Wonder what tomorrow will bring? Whatever it is, it is most likely not to be boring. As for us, we are awaiting a package at the Post Office, and if it doesn't come tomorrow, we will just take advantage of the refrigerator temperatures nature is providing, put everything down below and spend the weekend here. It the package comes we may head off to the warm weather in Phoenix, hoping that temporarily solves the reoccuring cold weather Notcold Norcold problem. Like I said during a phone call with our son when he asked how we could keep smiling through all this. "What good does getting upset do."
Saturday December 24 Columbus, NM
The good, the bad, and the great
It was a good morning today, as we were greeted with snow and sunshine this morning. While it looked similar to yesterday, fortunately it was not causing any of the problems with travel that yesterdays storm had brought. Also the temperatures had only dipped into the upper 20's, and the sun quickly melted much of the snow.
About 10:30 Linda headed off to the post office, a three minute drive, to see if the box of presents had arrived. Or at least I thought she had left, but as I sat at my computer I caught a glimpse of a wildly waving arm. Looking up, I saw a snowball heading directly for me and I instinctively ducked. It splatted against the window in direct line with where my face had been a split second ago. Then I watched in wonder as she reached down, scooped up some more snow and fired another one right at where my head was now located. As she raised both arms over head in triumph and walked towards the car I realized that all that softball talent our granddaughters have sure hadn't come from me.
Time now for the bad. The package was not at the post office. The postmaster told her there was a truck with mail on it coming down from Deming, and that it should arrive just before he closed at noon. He suggested Linda call at 11:55 and he would let her know if it had arrived, then wait for her if it had. Unfortunately, when she called, the truck had not arrived, but the postmaster told her it would be in around 12:30 and if her package was on it, he would call so she could come get it. Hanging up, she turned to me and said, "That's why we get our mail at small post offices. They are the best." All I could do was smile as I thought back to prior discussions on this subject when she was always wanting the mail sent to large town post offices to make sure it was there when we arrived, only to be disappointed time and again. And each of those times I had lobbied for small town post offices. What's that saying about old grizzly's and new tricks?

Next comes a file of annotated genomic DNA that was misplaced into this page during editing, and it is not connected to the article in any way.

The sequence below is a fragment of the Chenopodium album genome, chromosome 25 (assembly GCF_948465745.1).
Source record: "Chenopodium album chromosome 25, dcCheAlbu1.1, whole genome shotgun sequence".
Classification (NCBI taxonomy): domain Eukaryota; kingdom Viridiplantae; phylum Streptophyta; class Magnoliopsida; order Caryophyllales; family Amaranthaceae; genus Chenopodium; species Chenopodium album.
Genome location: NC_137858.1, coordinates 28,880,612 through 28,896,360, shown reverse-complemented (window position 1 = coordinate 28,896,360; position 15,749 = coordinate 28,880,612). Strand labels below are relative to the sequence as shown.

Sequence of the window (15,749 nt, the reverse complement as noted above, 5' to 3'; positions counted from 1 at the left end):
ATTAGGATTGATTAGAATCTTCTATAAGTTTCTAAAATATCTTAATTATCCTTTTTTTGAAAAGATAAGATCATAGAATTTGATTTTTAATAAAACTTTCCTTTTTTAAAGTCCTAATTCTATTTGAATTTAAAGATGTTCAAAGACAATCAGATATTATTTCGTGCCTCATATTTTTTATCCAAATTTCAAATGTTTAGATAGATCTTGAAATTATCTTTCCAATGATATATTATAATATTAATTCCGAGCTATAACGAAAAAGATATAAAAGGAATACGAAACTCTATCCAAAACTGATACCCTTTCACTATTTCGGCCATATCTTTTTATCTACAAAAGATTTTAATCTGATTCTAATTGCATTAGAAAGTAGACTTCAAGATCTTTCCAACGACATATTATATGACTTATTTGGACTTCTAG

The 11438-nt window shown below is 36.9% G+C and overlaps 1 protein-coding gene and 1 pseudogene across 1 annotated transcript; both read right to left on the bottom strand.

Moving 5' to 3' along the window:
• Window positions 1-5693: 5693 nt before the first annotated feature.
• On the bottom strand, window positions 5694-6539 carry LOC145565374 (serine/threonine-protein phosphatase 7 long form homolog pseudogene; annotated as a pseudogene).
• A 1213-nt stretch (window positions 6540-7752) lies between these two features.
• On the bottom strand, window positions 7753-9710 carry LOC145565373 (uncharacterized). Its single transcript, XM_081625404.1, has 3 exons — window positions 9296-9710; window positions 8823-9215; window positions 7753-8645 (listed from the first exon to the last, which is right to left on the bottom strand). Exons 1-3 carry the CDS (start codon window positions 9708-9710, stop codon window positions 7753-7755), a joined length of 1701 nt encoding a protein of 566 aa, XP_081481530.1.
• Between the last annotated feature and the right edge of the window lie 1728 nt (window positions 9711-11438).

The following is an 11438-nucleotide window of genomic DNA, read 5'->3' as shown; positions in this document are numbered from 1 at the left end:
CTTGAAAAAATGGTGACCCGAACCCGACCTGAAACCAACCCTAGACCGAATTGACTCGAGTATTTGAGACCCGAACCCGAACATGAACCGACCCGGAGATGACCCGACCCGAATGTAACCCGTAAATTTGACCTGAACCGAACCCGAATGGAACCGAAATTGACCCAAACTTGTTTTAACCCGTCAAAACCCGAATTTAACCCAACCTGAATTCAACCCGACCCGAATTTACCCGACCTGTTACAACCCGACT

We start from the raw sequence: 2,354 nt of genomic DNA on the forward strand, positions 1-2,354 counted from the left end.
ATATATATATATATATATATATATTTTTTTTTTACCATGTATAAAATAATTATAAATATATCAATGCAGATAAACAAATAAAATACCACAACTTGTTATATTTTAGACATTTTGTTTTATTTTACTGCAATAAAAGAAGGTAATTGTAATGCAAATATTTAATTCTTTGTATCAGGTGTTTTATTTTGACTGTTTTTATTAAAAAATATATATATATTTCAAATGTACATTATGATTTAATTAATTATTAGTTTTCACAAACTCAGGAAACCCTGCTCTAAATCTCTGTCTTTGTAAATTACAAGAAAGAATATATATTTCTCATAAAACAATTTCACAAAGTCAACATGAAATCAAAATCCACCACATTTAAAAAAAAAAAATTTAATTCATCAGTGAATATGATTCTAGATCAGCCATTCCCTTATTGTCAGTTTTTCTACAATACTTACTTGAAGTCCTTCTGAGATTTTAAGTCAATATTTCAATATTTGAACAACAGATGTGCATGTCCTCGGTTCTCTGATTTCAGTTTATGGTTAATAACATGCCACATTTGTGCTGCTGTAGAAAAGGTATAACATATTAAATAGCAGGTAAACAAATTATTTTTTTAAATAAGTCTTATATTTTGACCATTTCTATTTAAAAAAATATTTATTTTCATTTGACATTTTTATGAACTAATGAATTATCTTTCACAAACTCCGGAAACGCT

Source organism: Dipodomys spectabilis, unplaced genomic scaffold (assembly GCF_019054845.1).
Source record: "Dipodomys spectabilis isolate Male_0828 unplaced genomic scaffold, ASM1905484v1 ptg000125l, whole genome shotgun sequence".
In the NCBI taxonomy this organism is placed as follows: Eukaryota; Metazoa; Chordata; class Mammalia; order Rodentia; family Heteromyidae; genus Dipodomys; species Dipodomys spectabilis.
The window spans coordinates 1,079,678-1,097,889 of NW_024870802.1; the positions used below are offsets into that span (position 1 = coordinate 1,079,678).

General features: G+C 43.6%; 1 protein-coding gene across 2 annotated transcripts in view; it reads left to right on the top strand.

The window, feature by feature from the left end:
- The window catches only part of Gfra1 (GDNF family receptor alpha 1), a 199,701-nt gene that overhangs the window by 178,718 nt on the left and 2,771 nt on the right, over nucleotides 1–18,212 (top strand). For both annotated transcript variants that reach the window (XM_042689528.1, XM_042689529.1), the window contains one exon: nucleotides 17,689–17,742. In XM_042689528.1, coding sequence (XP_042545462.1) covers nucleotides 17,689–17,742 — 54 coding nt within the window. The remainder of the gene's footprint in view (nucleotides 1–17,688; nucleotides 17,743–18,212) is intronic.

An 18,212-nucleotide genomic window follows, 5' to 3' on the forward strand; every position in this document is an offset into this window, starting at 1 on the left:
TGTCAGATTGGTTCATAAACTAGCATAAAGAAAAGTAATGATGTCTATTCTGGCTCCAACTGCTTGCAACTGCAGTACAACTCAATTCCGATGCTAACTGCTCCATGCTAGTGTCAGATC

Just after one o'clock Linda's phone rang, and it was the postmaster. He was calling to let her know the box had not come in, but there would be another delivery for Tuesday morning, as they would be closed on Monday for the Christmas holiday. Or if we wanted to move on, he could forward the box to where we would going. Not every post office is as bad as the one in Alamagordo.
All the while the Norcold was continuing to be a Notcold, but therein was the clue to a possible solution. I was sure it was a temperature related problem, because the only times it had quit running were when the temperatures had dropped below freezing overnight, whether at Manassass, Fort Payne, or here. If that was the problem then when the temperature climbed back above freezing today it should come back on like it did in Manassass and Fort Payne. It had simply been too cold yesterday for it come back on, never getting above freezing, but today the temperatures were predicted to be in the low 30's.